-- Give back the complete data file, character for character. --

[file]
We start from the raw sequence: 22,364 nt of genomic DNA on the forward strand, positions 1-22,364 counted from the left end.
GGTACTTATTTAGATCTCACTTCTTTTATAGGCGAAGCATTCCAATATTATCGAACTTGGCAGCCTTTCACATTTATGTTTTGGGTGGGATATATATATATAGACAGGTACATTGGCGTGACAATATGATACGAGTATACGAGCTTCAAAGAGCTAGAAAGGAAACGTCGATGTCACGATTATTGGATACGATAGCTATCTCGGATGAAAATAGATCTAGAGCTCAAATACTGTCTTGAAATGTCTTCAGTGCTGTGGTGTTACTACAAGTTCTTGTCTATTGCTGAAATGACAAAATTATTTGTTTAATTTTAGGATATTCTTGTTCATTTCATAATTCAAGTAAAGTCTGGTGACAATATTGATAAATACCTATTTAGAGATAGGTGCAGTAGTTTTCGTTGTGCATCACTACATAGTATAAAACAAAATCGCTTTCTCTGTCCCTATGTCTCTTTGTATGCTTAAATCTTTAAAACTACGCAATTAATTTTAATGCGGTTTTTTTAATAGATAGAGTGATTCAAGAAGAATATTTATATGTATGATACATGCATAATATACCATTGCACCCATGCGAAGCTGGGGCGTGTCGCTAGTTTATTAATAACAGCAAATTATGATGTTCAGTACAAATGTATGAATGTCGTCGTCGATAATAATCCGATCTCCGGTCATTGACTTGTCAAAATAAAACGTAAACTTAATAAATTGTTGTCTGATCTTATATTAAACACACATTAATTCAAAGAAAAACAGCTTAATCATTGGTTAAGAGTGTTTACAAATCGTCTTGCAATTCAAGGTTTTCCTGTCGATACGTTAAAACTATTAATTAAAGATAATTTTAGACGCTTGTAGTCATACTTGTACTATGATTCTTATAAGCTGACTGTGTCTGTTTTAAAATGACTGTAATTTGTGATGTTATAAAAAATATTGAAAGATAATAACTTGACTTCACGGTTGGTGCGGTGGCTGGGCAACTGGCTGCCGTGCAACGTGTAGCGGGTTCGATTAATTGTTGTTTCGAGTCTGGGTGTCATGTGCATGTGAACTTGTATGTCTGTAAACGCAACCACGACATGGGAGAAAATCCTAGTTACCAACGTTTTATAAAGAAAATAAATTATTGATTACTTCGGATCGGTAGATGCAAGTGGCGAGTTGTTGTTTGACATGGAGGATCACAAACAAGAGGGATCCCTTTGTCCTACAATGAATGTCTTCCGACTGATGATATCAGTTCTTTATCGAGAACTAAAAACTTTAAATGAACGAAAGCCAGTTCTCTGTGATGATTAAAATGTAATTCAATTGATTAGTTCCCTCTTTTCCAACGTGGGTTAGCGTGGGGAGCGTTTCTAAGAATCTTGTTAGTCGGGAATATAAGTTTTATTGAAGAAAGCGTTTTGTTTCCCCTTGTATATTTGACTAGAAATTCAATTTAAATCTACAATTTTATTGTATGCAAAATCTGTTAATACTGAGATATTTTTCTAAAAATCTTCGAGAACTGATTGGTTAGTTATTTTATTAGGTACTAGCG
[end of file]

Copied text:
We start from the raw sequence: 22,364 nt of genomic DNA on the forward strand, positions 1-22,364 counted from the left end.
GGTACTTATTTAGATCTCACTTCTTTTATAGGCGAAGCATTCCAATATTATCGAACTTGGCAGCCTTTCACATTTATGTTTTGGGTGGGATATATATATATAGACAGGTACATTGGCGTGACAATATGATACGAGTATACGAGCTTCAAAGAGCTAGAAAGGAAACGTCGATGTCACGATTATTGGATACGATAGCTATCTCGGATGAAAATAGATCTAGAGCTCAAATACTGTCTTGAAATGTCTTCAGTGCTGTGGTGTTACTACAAGTTCTTGTCTATTGCTGAAATGACAAAATTATTTGTTTAATTTTAGGATATTCTTGTTCATTTCATAATTCAAGTAAAGTCTGGTGACAATATTGATAAATACCTATTTAGAGATAGGTGCAGTAGTTTTCGTTGTGCATCACTACATAGTATAAAACAAAATCGCTTTCTCTGTCCCTATGTCTCTTTGTATGCTTAAATCTTTAAAACTACGCAATTAATTTTAATGCGGTTTTTTTAATAGATAGAGTGATTCAAGAAGAATATTTATATGTATGATACATGCATAATATACCATTGCACCCATGCGAAGCTGGGGCGTGTCGCTAGTTTATTAATAACAGCAAATTATGATGTTCAGTACAAATGTATGAATGTCGTCGTCGATAATAATCCGATCTCCGGTCATTGACTTGTCAAAATAAAACGTAAACTTAATAAATTGTTGTCTGATCTTATATTAAACACACATTAATTCAAAGAAAAACAGCTTAATCATTGGTTAAGAGTGTTTACAAATCGTCTTGCAATTCAAGGTTTTCCTGTCGATACGTTAAAACTATTAATTAAAGATAATTTTAGACGCTTGTAGTCATACTTGTACTATGATTCTTATAAGCTGACTGTGTCTGTTTTAAAATGACTGTAATTTGTGATGTTATAAAAAATATTGAAAGATAATAACTTGACTTCACGGTTGGTGCGGTGGCTGGGCAACTGGCTGCCGTGCAACGTGTAGCGGGTTCGATTAATTGTTGTTTCGAGTCTGGGTGTCATGTGCATGTGAACTTGTATGTCTGTAAACGCAACCACGACATGGGAGAAAATCCTAGTTACCAACGTTTTATAAAGAAAATAAATTATTGATTACTTCGGATCGGTAGATGCAAGTGGCGAGTTGTTGTTTGACATGGAGGATCACAAACAAGAGGGATCCCTTTGTCCTACAATGAATGTCTTCCGACTGATGATATCAGTTCTTTATCGAGAACTAAAAACTTTAAATGAACGAAAGCCAGTTCTCTGTGATGATTAAAATGTAATTCAATTGATTAGTTCCCTCTTTTCCAACGTGGGTTAGCGTGGGGAGCGTTTCTAAGAATCTTGTTAGTCGGGAATATAAGTTTTATTGAAGAAAGCGTTTTGTTTCCCCTTGTATATTTGACTAGAAATTCAATTTAAATCTACAATTTTATTGTATGCAAAATCTGTTAATACTGAGATATTTTTCTAAAAATCTTCGAGAACTGATTGGTTAGTTATTTTATTAGGTACTAGCG